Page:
Thursday Wake-Up Call: Zuckerberg apology tour (finally), YouTube cracks down on guns and more
Welcome to Ad Age's Wake-Up Call, our daily roundup of advertising, marketing, media and digital news. What people are talking about today: Facebook founder Mark Zuckerberg, waiting five days to address the scandal roiling his company, embarked on a very belated damage-control tour that included writing a blog post and giving interviews to Recode, Wired, The New York Times and CNN. He used the term a "breach of trust" to describe the Cambridge Analytica scandal, in which a political data firm linked to Donald Trump's 2016 election campaign gained access to information on some 50 million Facebook users. He also vowed to be more protective of Facebook user data and audit any developer that may have gotten hold of it. Is it too little, too late? Media Matters says there may be replicas of Cambridge Analytica's ill-gotten data still out there, Ad Age's Garett Sloane writes. To critics, Sloane says, "Zuckerberg's plan seems like closing the barn door after the horses ran off with 50 million bales of hay."
Here are 4 things to know from the attempt at damage control:
1. Zuckerberg says maybe Facebook needs regulation after all. "I actually am not sure we shouldn't be regulated," he tells CNN. "I think there are things like ads transparency regulation that I would love to see," he said, apparently talking about a bill in the Senate for transparency in election ads.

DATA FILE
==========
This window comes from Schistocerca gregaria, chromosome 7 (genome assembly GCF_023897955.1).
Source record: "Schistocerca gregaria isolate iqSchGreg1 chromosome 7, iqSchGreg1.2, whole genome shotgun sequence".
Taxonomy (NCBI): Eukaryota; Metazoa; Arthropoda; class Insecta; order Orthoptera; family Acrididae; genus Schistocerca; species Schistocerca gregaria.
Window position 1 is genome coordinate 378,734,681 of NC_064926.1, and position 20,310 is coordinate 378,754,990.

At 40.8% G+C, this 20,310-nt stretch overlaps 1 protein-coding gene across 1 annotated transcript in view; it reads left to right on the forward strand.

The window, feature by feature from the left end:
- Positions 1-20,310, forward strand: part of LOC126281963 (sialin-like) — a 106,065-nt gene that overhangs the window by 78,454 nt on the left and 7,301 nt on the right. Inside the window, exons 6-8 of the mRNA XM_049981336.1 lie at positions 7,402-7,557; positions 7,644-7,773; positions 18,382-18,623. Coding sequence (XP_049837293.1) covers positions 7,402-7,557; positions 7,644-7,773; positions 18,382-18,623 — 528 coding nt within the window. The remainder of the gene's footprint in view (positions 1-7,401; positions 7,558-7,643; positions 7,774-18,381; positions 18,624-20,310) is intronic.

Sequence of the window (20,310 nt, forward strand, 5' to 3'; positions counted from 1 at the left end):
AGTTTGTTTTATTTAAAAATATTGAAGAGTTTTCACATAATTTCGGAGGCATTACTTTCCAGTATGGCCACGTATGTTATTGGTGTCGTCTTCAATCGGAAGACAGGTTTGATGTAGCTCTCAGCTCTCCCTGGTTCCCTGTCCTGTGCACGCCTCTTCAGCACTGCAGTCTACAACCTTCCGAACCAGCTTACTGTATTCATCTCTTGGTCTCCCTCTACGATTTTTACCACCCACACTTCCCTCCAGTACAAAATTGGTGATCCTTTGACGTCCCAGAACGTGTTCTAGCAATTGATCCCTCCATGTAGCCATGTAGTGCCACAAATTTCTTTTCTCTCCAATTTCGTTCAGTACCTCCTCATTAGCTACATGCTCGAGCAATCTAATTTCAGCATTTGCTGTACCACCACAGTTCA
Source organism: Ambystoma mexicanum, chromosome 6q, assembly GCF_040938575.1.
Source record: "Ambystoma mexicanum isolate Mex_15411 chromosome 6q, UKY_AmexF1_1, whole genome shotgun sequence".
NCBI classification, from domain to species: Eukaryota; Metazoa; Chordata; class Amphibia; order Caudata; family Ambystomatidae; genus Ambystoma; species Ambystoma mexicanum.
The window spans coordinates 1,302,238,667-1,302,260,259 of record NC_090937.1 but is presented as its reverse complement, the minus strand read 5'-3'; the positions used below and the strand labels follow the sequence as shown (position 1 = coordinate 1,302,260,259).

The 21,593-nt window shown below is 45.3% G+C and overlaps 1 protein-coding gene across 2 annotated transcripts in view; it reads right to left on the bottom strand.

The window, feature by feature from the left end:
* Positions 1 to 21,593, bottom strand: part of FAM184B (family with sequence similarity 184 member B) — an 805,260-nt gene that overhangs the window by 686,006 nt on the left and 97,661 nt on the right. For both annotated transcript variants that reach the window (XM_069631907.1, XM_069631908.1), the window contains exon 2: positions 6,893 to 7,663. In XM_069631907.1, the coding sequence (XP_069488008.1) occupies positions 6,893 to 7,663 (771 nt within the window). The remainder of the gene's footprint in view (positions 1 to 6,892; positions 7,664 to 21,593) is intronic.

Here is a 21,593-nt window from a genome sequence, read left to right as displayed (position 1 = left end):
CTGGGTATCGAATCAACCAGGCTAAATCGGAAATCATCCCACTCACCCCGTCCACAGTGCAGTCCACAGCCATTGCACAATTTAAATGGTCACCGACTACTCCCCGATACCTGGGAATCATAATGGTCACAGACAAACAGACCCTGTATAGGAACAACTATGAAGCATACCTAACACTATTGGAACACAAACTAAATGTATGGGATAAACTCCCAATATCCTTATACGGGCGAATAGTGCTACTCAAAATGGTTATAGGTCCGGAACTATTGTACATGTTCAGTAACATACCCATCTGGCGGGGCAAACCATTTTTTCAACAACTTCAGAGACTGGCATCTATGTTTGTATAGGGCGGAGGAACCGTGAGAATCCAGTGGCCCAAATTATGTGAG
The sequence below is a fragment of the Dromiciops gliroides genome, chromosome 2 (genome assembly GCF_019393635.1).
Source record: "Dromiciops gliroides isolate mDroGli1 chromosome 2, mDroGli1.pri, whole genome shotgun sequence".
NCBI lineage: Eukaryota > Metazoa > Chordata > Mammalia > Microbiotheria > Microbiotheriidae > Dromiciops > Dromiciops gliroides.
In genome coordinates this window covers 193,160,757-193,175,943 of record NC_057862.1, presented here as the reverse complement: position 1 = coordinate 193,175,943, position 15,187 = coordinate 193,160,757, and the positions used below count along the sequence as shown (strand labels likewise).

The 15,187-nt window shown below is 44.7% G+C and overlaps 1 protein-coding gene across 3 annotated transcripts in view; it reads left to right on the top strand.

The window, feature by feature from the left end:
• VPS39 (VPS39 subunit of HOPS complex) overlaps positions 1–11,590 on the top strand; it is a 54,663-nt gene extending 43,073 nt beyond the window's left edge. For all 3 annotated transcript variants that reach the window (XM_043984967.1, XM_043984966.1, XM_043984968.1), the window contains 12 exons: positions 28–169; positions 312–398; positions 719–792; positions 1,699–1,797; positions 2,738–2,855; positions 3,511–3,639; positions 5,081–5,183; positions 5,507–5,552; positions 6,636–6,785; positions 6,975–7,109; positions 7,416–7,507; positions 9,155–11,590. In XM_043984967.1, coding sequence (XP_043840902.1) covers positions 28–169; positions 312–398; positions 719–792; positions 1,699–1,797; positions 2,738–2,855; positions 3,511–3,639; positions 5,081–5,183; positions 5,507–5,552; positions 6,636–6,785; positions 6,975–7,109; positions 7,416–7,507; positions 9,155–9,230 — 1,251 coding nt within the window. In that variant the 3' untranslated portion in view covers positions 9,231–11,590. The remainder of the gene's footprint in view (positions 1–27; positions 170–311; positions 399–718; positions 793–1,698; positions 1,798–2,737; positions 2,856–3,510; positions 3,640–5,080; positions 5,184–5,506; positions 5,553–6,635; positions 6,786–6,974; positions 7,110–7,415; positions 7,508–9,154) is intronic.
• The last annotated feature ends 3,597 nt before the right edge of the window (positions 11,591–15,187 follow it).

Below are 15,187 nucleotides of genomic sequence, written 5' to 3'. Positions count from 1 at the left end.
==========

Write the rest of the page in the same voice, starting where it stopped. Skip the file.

2. He says he'd be willing to testify before Congress. "I'm open to doing it if I'm the right [person]," he tells Recode. (To which Recode adds this editorial comment: "Note to Mark: You are the right and only person to speak for Facebook at this point in the controversy.")
3. Facebook won't axe its ad-based business model, despite the risks of harvesting user data. "Now, over time, might there be ways for people who can afford it to pay a different way?" he tells The New York Times. "That's certainly something we've thought about over time. But I don't think the ad model is going to go away, because I think fundamentally, it's important to have a service like this that everyone in the world can use, and the only way to do that is to have it be very cheap or free."
4. He's finally saying sorry. Though he got flak for failing to apologize in his blog post, Zuckerberg did later on. "This was a major breach of trust and I'm really sorry that this happened," he tells CNN.